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Government stocktake: four big things hurting our marine environment

Nov 27, 2019
News
Environment
Government stocktake: four big things hurting our marine environment

The latest Our Marine Environment report produced by Ministry for the Environment and Stats NZ has identified four of the most pressing issues threatening our marine ecosystems.

The latest “Our Marine Environment” report produced by the Ministry for the Environment and Stats NZ examined the most pressing issues in our oceans, seas, coastlines and estuaries. They identified four main threats on our big blue backyard.

1) Native marine species and habitats under threat

It’s estimated that 30% of Aotearoa New Zealand’s biodiversity is found in the sea, much of which is in trouble. Very few species have been formally assessed but of those that have, 22% of marine mammals, 90% of seabirds and 80% of shorebirds are threatened with, or at risk of, extinction.

The number of invasive species are on the rise and many have a significant negative impact on native species. Shellfish and seagrass beds are ecosystem engineers, as they themselves provide habitats for other species to live amongst. Many of these habitats are decreasing in size and abundance or are under threat.

2) Our activities on land are polluting the marine environment

Our activities on land, especially agriculture and forestry, and growing cities, increase the amount of sediment, nutrients, chemicals, and plastics that enter our coasts and oceans. Citizen science data collected at 44 sites showed more than 60% of beach litter was plastic and about 11% were cigarettes. It’s no foreign concept the dangers that plastic pose on marine life both internally and externally. Sediments too can smother animals, clogging their gills and degrading habitats. There are some pollutants such as pharmaceuticals and cleaning products where the environmental impacts are not even fully known or understood.

3) Our activities at sea are affecting the marine environment

Fishing has long-term and wide-spread effects on species in habitats. In 2018, 84% of routinely assessed stocks were considered to be fished within safe limits, an improvement from 81% in 2009. Of the 16% classed as overfished, 9 stocks were collapsed. About 24% of the fishable area has been trawled since 1990.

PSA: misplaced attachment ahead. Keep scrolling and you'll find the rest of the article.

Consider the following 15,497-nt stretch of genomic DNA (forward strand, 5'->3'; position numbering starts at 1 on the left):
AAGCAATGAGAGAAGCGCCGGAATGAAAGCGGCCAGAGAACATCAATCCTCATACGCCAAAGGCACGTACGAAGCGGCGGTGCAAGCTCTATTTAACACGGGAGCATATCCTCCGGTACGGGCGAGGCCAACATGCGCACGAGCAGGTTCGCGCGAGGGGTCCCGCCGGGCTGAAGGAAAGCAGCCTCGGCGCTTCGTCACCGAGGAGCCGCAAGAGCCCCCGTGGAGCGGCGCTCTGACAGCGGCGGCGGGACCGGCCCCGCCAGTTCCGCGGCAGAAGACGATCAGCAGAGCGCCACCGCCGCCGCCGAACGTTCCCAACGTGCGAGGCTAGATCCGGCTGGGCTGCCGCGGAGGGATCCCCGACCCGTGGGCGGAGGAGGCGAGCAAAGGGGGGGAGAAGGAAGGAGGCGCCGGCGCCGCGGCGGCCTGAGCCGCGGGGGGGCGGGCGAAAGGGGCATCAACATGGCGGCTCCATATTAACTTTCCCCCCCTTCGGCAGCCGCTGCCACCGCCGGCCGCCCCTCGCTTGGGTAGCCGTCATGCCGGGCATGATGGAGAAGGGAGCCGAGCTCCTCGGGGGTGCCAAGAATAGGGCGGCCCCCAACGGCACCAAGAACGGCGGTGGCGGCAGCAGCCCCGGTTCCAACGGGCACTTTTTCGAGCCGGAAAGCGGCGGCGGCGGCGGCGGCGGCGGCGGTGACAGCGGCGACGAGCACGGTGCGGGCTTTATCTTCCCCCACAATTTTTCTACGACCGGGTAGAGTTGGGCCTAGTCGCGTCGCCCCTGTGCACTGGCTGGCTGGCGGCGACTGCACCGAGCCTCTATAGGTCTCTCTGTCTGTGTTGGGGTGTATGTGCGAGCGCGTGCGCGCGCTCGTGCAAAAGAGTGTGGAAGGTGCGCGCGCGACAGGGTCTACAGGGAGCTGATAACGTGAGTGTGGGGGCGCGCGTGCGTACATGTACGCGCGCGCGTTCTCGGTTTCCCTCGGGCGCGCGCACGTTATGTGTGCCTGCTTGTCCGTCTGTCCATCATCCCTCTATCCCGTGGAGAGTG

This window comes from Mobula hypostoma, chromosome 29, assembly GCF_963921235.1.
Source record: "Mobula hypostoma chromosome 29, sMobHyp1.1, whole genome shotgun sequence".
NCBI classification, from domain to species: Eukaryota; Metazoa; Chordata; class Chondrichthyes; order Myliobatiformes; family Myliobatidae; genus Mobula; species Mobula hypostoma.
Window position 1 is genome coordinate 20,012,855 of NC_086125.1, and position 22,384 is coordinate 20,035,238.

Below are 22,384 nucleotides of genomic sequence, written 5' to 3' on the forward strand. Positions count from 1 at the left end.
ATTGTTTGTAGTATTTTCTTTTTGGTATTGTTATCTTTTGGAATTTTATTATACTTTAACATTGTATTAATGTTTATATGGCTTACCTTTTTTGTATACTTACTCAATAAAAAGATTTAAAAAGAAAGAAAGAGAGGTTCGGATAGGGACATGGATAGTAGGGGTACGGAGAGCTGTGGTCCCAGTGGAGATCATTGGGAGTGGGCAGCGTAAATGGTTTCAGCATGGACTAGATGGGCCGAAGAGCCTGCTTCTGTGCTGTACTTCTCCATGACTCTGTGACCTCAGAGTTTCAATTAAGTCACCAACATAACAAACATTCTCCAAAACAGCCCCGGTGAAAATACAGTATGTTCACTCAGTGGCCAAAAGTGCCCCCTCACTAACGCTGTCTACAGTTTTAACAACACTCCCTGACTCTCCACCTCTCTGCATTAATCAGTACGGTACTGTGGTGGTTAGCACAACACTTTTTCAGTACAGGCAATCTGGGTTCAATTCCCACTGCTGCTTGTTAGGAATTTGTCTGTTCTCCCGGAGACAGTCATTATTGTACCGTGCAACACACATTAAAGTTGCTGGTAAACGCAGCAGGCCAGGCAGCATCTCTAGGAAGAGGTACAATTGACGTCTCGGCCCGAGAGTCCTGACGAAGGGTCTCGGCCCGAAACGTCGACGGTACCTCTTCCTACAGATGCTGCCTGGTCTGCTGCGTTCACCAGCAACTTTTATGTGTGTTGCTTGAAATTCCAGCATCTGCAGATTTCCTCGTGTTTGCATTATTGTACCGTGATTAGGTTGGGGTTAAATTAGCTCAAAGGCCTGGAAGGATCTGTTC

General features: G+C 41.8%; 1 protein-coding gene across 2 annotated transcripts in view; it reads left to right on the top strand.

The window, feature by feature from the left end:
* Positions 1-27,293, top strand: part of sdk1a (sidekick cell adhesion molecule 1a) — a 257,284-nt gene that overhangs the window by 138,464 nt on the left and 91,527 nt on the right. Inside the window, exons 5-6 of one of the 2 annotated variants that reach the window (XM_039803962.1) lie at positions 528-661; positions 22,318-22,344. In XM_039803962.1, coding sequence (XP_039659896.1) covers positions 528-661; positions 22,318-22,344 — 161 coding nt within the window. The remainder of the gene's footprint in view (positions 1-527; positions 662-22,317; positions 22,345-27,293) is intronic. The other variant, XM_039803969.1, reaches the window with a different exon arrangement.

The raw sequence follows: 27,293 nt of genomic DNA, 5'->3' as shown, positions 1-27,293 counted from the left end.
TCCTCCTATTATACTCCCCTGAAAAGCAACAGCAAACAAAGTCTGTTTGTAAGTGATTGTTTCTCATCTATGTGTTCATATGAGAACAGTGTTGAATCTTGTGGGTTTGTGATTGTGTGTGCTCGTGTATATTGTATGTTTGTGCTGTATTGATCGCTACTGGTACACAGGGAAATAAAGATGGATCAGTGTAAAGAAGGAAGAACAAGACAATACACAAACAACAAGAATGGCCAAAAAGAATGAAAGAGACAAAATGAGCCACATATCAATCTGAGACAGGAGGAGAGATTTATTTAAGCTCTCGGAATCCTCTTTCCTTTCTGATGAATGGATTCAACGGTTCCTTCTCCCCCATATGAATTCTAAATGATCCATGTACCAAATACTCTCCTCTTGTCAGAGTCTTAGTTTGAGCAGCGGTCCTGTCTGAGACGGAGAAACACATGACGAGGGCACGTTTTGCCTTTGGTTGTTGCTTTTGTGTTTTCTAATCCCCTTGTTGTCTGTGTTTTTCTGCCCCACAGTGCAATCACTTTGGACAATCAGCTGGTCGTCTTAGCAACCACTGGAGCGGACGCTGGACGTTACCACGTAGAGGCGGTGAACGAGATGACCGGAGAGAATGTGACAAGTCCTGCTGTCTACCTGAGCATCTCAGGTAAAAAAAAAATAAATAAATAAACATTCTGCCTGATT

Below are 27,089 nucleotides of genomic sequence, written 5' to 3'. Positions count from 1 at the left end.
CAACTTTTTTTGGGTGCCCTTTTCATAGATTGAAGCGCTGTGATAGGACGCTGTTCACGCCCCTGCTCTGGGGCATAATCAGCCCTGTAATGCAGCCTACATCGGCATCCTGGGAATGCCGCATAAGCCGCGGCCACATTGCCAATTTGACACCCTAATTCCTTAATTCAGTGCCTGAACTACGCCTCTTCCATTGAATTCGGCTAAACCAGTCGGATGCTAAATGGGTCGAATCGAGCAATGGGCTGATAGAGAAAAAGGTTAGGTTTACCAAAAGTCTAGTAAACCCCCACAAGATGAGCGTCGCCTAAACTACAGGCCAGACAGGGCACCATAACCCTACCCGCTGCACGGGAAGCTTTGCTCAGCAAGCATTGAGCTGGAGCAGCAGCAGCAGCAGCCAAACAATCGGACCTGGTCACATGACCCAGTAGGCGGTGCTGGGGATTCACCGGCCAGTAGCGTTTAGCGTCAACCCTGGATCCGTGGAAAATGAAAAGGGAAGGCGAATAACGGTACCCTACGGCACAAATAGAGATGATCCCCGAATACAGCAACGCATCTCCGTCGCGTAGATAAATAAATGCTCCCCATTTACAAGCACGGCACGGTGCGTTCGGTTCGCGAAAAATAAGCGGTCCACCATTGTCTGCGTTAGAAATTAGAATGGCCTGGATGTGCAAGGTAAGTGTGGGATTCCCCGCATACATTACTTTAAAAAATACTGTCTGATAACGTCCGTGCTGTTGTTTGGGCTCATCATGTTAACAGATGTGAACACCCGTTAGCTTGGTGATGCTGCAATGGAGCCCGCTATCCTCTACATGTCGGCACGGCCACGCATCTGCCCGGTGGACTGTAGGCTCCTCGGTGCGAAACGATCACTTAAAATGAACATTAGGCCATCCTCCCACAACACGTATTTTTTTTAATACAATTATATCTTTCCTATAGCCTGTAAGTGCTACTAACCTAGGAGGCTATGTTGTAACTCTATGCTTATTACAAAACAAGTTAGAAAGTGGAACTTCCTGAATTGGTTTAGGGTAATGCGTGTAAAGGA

As an island nation 99.5% of our imports and exports move via the ocean and shipping traffic and vessel size has increased. A rise in boat traffic is associated with the spread of invasive species, pollution and construction of potentially disruptive wharves and coastal infrastructure.

4) Climate change is affecting marine ecosystems, taonga species and us

Long term measurements off the Otago coast reveal an increase in ocean acidity over the last 20 years by 7.1%. Satellite data recorded an average of 0.2C per decade for coastal sea-surface temperatures since 1981. An unprecedented marine heatwave occurred in the Tasman Sea between November 2017 and February 2018 during our hottest summer on record and more extreme weather and wave events like this may occur more frequently.

The rate of sea-level rise has increased, the past 60 years the sea has risen at more than double the rate of the previous 60 years.

These pressures do not act in isolation but interact and build to cause more harm. The consequences of these problems are not fully known.Working together across mātauranga Māori and other science disciplines is improving our holistic, place-based knowledge that is crucial in understanding cumulative effects.

Read the full report here

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